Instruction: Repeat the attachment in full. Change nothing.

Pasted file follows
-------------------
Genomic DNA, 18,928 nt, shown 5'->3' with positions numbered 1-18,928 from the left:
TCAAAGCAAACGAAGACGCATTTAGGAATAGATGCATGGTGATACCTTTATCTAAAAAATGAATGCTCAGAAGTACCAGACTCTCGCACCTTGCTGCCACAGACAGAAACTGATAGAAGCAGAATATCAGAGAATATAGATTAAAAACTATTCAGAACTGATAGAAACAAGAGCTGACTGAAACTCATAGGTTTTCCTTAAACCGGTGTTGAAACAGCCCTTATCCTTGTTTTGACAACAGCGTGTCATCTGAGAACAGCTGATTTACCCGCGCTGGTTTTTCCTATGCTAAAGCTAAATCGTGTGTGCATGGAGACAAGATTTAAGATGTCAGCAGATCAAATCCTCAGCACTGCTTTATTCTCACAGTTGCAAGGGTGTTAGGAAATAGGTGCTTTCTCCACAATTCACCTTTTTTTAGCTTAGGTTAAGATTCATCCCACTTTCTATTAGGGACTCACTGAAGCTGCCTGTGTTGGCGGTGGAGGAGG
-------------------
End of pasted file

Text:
Genomic DNA, 18,928 nt, shown 5'->3' with positions numbered 1-18,928 from the left:
TCAAAGCAAACGAAGACGCATTTAGGAATAGATGCATGGTGATACCTTTATCTAAAAAATGAATGCTCAGAAGTACCAGACTCTCGCACCTTGCTGCCACAGACAGAAACTGATAGAAGCAGAATATCAGAGAATATAGATTAAAAACTATTCAGAACTGATAGAAACAAGAGCTGACTGAAACTCATAGGTTTTCCTTAAACCGGTGTTGAAACAGCCCTTATCCTTGTTTTGACAACAGCGTGTCATCTGAGAACAGCTGATTTACCCGCGCTGGTTTTTCCTATGCTAAAGCTAAATCGTGTGTGCATGGAGACAAGATTTAAGATGTCAGCAGATCAAATCCTCAGCACTGCTTTATTCTCACAGTTGCAAGGGTGTTAGGAAATAGGTGCTTTCTCCACAATTCACCTTTTTTTAGCTTAGGTTAAGATTCATCCCACTTTCTATTAGGGACTCACTGAAGCTGCCTGTGTTGGCGGTGGAGGAGG